Some effects of animal agriculture get very little attention. And while they may not lead to mass extinction like our climate emergency, they have caused millions of deaths over the centuries, which will continue if the status quo prevails.
Cross-contamination is a major problem. Recalls of various fruits and vegetables due to salmonella are most frequently caused by animal agriculture. Salmonella does not only cause illness and death, it also causes price fluctuations and shortages. In fact, after two significant outbreaks, the Almond Board of California, a major exporter of almonds to Canada, asked the FDA to require almonds be pasteurized, adding extra cost to every consumer. This is a direct result of animal agriculture.
However, the negative impact doesn’t stop there. As a way to avoid potential cross-contamination, some almonds are pasteurized with a chemical called propylene oxide or PPO, a carcinogenic group 2B. While almonds in the U.S. must be pasteurized by law, many other crops are voluntarily pasteurized, in part to avoid cross-contamination problems from animal agriculture.
Animal agriculture and its forerunners have been responsible, or thought to be responsible, for many pandemics in the last few centuries, killing millions of people.
For example, most influenza A viruses cross to humans because of animal agriculture and our exploitation of animals. This includes the devastating Spanish flu of 1918 that killed between 40 and 100 million people and infected about one billion of them, or one third of the world population at the time.
The Etaples camp had the necessary mixture of factors for emergence of pandemic influenza including overcrowding (with 100,000 soldiers daily changing), live pigs, and nearby live geese, duck and chicken markets, horses and an additional factor 24 gases (some of them mutagenic) used in large 100 ton quantities to contaminate soldiers and the landscape. The final trigger for the ensuing pandemic was the return of millions of soldiers to their homelands around the entire world in the autumn of 1918.
The story repeats itself for the London flu, Honk Kong flu, Asian flu, SARS and now the latest Wuhan coronavirus—all known or thought to be caused by animal agriculture and our exploitation of animals. The same applies to various outbreaks of Q fever, bird flu and salmonella. In the case of salmonella this includes not only outbreaks of recent years through various lettuce recalls but also the Cocoliztli epidemics of 1545 and 1576 thought to have killed millions of people—80 percent and 50 percent of the population in Mexico at the time.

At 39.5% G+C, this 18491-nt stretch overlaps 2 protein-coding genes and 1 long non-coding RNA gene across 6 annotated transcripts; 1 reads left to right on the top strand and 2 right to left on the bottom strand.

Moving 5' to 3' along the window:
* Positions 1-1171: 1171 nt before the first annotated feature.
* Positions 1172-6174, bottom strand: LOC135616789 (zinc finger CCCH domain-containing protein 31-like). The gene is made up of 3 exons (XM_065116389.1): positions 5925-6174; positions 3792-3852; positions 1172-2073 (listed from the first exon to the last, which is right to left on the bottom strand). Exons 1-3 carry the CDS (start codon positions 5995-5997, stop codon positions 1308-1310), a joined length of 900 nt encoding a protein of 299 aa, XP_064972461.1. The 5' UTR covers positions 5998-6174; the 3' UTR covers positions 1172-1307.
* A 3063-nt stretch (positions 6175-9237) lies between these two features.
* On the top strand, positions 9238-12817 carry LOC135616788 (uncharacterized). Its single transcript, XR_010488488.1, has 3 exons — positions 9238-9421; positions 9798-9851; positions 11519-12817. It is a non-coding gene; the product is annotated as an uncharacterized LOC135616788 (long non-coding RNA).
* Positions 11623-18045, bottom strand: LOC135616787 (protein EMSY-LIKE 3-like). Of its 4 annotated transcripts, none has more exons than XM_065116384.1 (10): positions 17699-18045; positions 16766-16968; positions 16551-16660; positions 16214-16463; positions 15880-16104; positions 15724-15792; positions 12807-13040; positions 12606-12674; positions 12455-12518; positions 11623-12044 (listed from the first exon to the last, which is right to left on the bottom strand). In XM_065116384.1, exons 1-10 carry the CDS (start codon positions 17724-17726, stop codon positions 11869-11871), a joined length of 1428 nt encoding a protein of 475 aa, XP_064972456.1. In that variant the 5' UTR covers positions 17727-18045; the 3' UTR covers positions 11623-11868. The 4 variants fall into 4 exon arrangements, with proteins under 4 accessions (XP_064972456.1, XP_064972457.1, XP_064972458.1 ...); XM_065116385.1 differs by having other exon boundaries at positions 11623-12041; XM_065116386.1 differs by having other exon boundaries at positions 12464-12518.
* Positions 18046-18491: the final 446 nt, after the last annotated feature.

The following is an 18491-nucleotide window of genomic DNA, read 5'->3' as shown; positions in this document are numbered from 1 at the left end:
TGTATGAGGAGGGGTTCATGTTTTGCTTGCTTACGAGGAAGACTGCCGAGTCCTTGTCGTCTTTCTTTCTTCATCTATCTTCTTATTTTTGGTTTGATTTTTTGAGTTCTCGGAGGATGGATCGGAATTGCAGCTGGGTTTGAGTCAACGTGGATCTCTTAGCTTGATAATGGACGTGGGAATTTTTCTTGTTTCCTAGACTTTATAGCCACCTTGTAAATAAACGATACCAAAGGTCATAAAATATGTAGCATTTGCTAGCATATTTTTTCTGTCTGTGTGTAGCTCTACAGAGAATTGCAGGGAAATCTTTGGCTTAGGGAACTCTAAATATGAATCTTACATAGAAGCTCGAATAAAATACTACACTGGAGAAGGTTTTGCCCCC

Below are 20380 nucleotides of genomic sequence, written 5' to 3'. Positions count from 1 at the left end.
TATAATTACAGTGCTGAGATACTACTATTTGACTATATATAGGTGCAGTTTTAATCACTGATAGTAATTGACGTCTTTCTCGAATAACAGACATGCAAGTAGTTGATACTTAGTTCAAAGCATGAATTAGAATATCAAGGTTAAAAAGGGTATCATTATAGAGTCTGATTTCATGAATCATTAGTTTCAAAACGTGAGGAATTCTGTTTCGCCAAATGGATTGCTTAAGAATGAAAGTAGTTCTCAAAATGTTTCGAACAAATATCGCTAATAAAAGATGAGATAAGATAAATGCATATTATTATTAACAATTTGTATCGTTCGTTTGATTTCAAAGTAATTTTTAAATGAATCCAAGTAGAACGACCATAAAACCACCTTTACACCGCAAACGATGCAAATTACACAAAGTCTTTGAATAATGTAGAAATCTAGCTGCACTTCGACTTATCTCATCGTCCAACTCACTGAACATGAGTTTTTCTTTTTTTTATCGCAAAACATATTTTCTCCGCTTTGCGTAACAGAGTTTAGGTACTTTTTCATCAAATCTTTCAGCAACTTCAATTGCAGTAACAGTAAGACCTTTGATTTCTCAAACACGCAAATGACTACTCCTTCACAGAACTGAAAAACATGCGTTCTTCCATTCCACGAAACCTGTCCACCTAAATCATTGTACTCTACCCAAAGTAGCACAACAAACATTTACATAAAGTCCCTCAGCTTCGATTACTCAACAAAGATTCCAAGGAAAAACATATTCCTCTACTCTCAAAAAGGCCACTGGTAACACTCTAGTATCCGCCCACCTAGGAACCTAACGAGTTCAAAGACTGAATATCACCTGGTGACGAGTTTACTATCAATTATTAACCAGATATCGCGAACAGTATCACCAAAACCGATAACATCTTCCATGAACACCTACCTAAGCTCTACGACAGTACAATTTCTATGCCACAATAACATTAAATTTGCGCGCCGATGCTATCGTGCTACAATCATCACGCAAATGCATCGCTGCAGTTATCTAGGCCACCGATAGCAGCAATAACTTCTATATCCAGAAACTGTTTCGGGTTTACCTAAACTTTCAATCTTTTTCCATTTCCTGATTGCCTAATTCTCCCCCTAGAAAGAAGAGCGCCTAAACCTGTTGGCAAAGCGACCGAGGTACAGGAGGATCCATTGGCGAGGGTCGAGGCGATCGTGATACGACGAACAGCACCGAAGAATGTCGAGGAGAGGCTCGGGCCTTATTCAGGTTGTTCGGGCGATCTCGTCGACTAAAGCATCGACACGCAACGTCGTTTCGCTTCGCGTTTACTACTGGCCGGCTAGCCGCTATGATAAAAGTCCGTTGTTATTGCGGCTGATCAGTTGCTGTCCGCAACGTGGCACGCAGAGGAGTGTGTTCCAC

Cholera is most often associated with unsanitary living conditions, but our exploitation of animals through fishing is also hypothesized to be the cause of various cholera epidemics of past and present.
Brackish and marine waters are the natural environment for the etiologic agents of cholera, Vibrio cholerae serogroup O1 or O139. There are no known animal hosts for Vibrio cholerae, however, the bacteria attach themselves easily to the chitin-containing shells of crabs, shrimps, and other shellfish, which can be a source for human infections when eaten raw or undercooked.
If the risk of infecting one third of the planet and all the many other issues with our exploitation of animals is not enough of a motivating factor to move away from the status quo, it might come as a surprise that the HIV/AIDS epidemic is also thought to have been caused by animal agriculture.
This extensive article discusses in detail the theory that SIV migrated from monkeys to humans via bushmeat hunting and vendors in Africa, our equivalent of a butcher shop in North America. The other article warns that this continuous infection is still happening today and could lead to a new HIV 2.0 virus in the future.
How humans acquired the ape precursors of HIV-1 groups M, N, O, and P is not known; however, based on the biology of these viruses, transmission must have occurred through cutaneous or mucous membrane exposure to infected ape blood and/or body fluids. Such exposures occur most commonly in the context of bushmeat hunting.